Eisner told the newspaper Disney is in "fabulous shape." He said that that despite 9/11 and the build-up to war with Iraq, "we maintained a good balance sheet, we slimmed down, we kept the spirits up inside the company. We managed through crisis."
In fact, the company's fortunes have improved over the past year. After several years of decline, the stock price and earnings are rebounding, climbing back to levels seen in the late 1990s.
For the men behind the very public campaign to oust Eisner, the improvements of the past year are unimpressive. Roy Disney and Gold have campaigned for Eisner's resignation since they both quit the board late last year. Disney is the nephew of the company's founder and Gold is his financial adviser.
The two men have said they are unhappy with the company's return for shareholders and place the blame squarely with Eisner. Gold recently told ABCNEWS that "over the last seven or eight years he has underperformed. He chases away creative people. He has no strategic vision and the stock has languished."
This is the message the pair brought to the overflowing crowd of shareholders who gathered at the "Save Disney" counter-meeting held Tuesday across the street from where the Disney company is holding its official meeting today.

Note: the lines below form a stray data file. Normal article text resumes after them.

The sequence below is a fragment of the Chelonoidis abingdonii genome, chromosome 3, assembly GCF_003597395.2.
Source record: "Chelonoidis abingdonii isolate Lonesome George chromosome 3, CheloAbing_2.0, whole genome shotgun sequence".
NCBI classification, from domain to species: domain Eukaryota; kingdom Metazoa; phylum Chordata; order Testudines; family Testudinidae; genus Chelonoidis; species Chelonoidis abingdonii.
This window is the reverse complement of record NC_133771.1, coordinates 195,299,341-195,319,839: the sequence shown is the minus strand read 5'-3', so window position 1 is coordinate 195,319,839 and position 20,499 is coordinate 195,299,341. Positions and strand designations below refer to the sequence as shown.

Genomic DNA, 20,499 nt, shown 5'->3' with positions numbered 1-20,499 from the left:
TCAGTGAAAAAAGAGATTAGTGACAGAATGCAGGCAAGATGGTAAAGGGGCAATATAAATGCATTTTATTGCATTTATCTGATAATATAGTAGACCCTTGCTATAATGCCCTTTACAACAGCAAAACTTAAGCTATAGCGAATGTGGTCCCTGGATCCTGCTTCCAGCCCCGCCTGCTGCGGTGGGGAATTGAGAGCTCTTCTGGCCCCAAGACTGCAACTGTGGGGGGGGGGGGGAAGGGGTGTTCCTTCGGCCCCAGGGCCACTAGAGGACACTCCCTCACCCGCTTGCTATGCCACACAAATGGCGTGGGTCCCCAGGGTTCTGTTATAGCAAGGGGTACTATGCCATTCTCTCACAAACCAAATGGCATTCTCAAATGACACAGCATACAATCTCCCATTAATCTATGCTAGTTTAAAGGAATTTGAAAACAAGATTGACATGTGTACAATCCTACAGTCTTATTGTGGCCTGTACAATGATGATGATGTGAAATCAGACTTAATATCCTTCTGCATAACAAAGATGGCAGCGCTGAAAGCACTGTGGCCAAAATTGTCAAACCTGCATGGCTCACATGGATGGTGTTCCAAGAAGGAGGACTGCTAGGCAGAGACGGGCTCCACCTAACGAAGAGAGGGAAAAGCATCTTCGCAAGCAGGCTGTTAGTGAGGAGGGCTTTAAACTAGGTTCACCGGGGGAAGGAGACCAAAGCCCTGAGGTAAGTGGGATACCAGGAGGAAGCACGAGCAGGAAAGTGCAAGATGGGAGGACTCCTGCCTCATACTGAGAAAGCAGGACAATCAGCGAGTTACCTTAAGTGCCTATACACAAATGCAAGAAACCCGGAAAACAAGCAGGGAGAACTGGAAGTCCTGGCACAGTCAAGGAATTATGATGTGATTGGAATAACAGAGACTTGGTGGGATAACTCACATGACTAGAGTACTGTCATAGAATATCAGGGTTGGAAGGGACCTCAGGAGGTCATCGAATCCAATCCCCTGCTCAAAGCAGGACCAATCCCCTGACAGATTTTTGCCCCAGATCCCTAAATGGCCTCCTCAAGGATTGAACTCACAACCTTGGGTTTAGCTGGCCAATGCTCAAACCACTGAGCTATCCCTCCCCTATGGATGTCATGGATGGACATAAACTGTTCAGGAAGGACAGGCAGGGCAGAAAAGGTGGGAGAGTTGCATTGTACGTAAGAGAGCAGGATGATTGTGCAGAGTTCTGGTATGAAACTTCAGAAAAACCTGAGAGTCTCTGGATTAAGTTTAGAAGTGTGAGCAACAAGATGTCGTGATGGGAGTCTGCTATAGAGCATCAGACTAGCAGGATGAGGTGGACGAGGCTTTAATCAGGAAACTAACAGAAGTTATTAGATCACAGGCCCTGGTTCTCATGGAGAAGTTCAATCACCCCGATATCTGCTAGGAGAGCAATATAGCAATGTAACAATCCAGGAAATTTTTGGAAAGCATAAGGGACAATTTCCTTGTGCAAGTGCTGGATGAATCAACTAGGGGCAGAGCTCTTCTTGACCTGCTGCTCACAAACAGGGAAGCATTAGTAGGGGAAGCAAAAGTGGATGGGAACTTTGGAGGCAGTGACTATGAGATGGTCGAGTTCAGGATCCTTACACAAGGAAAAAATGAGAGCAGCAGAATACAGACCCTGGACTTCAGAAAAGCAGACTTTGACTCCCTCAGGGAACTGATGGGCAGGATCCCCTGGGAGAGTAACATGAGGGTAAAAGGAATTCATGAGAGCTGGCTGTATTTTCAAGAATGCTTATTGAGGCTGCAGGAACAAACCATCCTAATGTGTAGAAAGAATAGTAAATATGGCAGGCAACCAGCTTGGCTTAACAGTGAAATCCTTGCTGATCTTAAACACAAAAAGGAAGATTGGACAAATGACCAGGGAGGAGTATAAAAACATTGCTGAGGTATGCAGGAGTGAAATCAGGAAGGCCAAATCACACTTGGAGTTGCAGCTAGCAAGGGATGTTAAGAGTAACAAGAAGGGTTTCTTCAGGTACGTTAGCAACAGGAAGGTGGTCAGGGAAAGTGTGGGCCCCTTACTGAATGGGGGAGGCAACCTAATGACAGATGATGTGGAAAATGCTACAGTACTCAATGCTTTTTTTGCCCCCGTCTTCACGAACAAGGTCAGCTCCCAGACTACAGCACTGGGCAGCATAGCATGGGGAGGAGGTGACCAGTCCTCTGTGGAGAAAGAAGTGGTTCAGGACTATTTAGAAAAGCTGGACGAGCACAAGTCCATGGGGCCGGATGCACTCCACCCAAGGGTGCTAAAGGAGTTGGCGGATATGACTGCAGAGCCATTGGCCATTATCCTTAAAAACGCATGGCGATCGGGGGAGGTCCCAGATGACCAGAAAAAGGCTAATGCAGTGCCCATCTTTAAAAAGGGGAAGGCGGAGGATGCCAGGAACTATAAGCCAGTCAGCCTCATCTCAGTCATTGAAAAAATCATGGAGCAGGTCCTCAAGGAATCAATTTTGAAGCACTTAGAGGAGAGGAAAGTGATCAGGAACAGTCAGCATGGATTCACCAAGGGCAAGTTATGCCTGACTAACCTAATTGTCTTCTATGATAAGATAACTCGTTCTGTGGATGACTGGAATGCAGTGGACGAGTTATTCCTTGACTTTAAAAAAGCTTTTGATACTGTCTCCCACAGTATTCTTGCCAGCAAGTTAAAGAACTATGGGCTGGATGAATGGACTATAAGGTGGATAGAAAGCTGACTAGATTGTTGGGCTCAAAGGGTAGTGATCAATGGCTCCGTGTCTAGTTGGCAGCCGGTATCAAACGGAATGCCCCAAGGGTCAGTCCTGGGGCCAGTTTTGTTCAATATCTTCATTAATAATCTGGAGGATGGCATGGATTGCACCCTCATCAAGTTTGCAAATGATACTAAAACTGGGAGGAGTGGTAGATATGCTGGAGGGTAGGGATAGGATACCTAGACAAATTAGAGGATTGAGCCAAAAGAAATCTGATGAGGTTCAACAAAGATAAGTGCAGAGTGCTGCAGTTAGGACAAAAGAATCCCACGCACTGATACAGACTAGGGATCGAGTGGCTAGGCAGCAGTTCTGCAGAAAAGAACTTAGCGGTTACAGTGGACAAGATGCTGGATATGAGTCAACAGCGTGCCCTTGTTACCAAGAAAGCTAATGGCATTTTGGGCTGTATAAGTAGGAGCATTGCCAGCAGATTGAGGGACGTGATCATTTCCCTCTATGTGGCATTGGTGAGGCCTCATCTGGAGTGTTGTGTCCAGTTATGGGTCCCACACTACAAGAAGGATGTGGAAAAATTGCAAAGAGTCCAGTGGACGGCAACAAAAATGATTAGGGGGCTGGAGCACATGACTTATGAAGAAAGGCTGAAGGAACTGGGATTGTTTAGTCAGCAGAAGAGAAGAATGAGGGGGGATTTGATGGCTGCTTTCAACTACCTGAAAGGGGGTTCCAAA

Gold and Roy Disney asked shareholders to vote to "withhold" on the Eisner nomination as a signal to the board that it is time for a change at the top. They were counting on the support of more than 16 large pension funds, which own a substantial amount of Disney stock, and were hoping to get at least 30 percent voting "withhold."
But Tuesday's "Save Disney" meeting thrown by Gold and Disney was for the individual investor. Some of the hundreds of people who lined up outside the Loew's Hotel to get into the meeting were lured to the meeting because of a shared belief that it is time for change. Others came out of curiosity.
Karen George, of Harrisburg, Pa., said the Web site SaveDisney.com piqued her curiosity and when she found out the annual meeting was in her backyard she had to come. George said a substantial percentage of her personal investments are in Disney stock. She attended the "Save Disney" meeting, listened to what the two men had to say, but gave Eisner a chance to state his case before casting her vote.
Roxanne Grzetich, who traveled to Philadelphia from Joliet, Ill., with her husband, Dave, has been a Disney shareholder since 1983.
"I have 100 percent of my investments in Disney stock," said Grzetich, "and this is the first time in 21 years I am worried about it."
She told ABCNEWS that the company does not seem to be going in the right direction, saying "the pixie dust doesn't have the sparkle anymore." Grzetich said she and her husband travel to Disney World 10 times a year and they are most concerned about the condition of the theme parks, which she described as "shabby." She said she has cast her vote, but declined to share her decision.
Florence Haight and her daughter, Dana, from North Branch, N.J., said they are big fans of the Disney company, but agree that the company is not living up to its potential.
"Eisner should be out," said Florence, who voted "withhold" on Eisner's re-election.
Disney is the parent company of ABCNEWS.com.
ABCNEWS' Ramona Schindelheim contributed to this report